While private households de-levered in the expansion, the corporate sector levered up, taking advantage of ultra-low interest rates. However, in contrast to the late 1990s boom, corporations did not indulge in debt to over-build capacity but rather mostly to buy back equity and/or engage in M&A. While high corporate leverage is an important vulnerability that could exacerbate an economic downturn caused by other shocks, it is unlikely to be a stand-alone trigger for a recession. Taken together, this expansion has so far been characterized by a healthy absence of both over-consumption and over-investment, which helps to explain its longevity.

Second, the global expansion over the past decade has been remarkably uneven and asynchronous in nature. Not long after a sharp global recovery coming out of the 2008-2009 Great Recession, the euro area experienced a crisis and a renewed recession. Then, around the middle of the decade, many Emerging Market economies experienced a recession. More recently, the slowdown in China and Europe from early 2018 provided a counterweight to the fiscal boost to U.S. growth. These global drags helped to prevent a potential overheating of the U.S. economy and thus prolonged the expansion.

The third defining feature of this expansion is that whenever the economy was a risk slipping into a recession, the Fed stood by to add additional stimulus – initially in the form of QE2 and QE3, later by putting a series of planned rate hikes on the backburner during most of 2015 and then, after a first hike in December 2015, again during most of 2016. And this year, the Fed completely reversed course by cutting rates three times and expanding the balance again. What made Fed support possible was that there was no conflict with the inflation objective – on the contrary, virtually every monetary easing operation during this expansion was justified not only by recession risks but also because inflation was running below target.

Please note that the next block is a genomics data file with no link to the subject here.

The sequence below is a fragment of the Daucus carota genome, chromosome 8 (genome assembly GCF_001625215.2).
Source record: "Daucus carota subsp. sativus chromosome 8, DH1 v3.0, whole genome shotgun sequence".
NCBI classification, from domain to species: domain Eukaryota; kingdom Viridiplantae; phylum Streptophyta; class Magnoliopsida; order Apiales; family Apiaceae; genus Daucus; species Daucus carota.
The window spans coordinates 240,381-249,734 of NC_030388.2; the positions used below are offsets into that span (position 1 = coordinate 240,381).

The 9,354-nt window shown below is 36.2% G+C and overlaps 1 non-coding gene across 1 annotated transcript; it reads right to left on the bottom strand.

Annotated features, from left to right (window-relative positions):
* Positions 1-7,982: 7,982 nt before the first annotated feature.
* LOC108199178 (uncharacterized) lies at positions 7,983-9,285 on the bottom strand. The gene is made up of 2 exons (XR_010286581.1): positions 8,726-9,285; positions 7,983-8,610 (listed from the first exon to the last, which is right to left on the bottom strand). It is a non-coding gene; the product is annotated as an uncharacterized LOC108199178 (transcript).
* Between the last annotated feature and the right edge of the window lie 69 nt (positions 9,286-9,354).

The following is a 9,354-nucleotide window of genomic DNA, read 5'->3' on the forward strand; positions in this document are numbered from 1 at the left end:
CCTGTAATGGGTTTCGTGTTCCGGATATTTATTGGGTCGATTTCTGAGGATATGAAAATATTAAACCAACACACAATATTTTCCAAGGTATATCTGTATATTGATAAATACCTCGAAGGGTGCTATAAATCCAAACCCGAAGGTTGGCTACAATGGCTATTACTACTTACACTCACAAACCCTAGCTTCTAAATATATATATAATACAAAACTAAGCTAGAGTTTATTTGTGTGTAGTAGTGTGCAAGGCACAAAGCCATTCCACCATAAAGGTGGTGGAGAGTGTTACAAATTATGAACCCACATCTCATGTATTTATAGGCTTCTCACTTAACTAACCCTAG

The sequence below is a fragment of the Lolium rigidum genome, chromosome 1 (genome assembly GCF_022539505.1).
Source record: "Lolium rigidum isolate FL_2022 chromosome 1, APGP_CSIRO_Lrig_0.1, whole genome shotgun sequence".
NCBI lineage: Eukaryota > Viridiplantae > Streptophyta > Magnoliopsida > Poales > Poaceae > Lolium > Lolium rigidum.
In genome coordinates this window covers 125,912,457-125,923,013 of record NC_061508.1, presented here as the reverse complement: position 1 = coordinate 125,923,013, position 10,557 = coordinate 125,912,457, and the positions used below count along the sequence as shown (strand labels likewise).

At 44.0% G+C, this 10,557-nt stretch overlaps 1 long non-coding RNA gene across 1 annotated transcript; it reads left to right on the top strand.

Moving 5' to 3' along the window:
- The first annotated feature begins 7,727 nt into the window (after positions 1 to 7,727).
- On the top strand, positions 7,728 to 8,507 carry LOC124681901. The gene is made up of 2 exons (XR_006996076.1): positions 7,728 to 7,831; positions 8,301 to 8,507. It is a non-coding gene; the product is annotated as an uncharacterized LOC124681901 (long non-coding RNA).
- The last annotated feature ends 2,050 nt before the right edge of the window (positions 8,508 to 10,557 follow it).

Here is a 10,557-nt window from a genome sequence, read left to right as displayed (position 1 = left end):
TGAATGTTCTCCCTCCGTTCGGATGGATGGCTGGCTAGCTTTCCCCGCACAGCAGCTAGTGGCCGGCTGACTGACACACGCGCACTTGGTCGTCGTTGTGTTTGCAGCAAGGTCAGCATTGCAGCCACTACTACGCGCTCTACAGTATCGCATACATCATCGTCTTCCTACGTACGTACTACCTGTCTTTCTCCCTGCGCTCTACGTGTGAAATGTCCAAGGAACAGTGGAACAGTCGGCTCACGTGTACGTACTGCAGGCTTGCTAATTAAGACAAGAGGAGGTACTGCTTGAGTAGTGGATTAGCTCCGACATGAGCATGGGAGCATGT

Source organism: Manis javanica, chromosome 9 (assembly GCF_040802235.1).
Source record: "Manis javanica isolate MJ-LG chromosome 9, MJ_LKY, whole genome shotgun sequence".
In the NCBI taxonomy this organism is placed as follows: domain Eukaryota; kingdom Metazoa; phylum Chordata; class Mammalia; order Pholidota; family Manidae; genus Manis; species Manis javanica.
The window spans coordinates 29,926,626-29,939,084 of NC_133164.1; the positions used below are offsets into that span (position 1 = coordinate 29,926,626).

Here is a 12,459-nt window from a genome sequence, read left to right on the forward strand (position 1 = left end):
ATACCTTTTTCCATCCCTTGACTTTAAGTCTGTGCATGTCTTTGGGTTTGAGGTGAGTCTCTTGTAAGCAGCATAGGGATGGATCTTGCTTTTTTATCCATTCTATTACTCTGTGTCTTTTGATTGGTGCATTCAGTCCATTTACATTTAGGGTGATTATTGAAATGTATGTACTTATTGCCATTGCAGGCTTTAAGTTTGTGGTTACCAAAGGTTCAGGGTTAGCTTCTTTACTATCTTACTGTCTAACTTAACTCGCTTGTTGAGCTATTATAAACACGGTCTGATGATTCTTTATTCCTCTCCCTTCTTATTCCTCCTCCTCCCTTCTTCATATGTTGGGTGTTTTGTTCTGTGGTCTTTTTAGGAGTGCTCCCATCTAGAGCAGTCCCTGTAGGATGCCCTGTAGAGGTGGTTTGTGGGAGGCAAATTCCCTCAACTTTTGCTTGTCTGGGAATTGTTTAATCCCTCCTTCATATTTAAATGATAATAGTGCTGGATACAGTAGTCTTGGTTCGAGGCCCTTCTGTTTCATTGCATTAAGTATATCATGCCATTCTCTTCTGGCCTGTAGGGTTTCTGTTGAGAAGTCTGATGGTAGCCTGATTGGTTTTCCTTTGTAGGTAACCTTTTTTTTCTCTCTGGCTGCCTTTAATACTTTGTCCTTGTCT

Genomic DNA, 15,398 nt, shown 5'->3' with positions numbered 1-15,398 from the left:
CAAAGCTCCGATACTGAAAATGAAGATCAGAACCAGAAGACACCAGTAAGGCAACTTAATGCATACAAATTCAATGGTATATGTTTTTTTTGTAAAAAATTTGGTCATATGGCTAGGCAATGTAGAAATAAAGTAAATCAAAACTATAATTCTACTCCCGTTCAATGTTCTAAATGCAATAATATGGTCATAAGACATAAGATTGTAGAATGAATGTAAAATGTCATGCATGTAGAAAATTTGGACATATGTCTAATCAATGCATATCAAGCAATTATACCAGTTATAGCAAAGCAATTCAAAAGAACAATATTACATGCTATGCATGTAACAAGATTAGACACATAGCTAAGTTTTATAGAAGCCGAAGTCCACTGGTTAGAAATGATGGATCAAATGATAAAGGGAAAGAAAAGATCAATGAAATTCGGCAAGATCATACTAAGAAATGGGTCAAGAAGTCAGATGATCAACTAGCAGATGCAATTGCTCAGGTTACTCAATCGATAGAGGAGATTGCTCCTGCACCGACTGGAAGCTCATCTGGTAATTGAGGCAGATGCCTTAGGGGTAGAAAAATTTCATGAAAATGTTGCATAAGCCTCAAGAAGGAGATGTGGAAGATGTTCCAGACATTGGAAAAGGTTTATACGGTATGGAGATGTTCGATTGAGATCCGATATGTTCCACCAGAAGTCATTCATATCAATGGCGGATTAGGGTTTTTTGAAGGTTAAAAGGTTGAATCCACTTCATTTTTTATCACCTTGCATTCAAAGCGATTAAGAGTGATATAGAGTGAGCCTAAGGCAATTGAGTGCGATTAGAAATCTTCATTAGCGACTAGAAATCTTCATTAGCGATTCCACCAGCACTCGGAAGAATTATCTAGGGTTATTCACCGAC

So what does the experience of the past decade tell us about the remaining life expectancy of the expansion?

For starters, both U.S. households and U.S. firms have been relatively prudent in their consumption and investment behavior. This lack of spending excesses to date, viewed in isolation, bodes well for a continuation of the expansion in the foreseeable future. Note however, that corporate leverage has increased sharply during this expansion, which could serve as an accelerator of a future downturn caused by other factors.

Second, a vigorous synchronized global acceleration of growth – if it came to pass – could ironically sow the seeds for the next recession. The reason is that a global boom could give rise to global inflation pressures and would likely induce central banks to tighten. To be sure, a vigorous synchronized expansion does not look particularly likely for the time being, but if it came to pass, I would view it as a bearish rather than a bullish medium-term signal.

Third, the longer this expansion runs, the lonelier it gets (hat-tip to Alan Sillitoe’s 1959 short story, which I read in high school and which inspired the title). This is because in a world of very low equilibrium real interest rates, low inflation and already low actual nominal interest rates, there won’t be much room for significant additional stimulus if and when the next major adverse shock comes along. True, fiscal policy would have room to ease given low interest rates and given the Fed’s proven ability and willingness to take more federal debt on its balance sheet. However, it is at least doubtful whether the political constellation in Washington D.C. at that particular moment will be such that timely and sizeable fiscal action will happen.

In summary, there are good reasons why this expansion has become the longest ever. There are also some good reasons – the lack of domestic spending excesses and the asynchronous nature of the global expansion to date — to expect it to last longer. However, high corporate leverage increases the vulnerability in the case of adverse shocks and, most importantly, monetary policy makers will find themselves with limited options to spur on the expansion if and when it gets tired in the legs. Go Eintracht!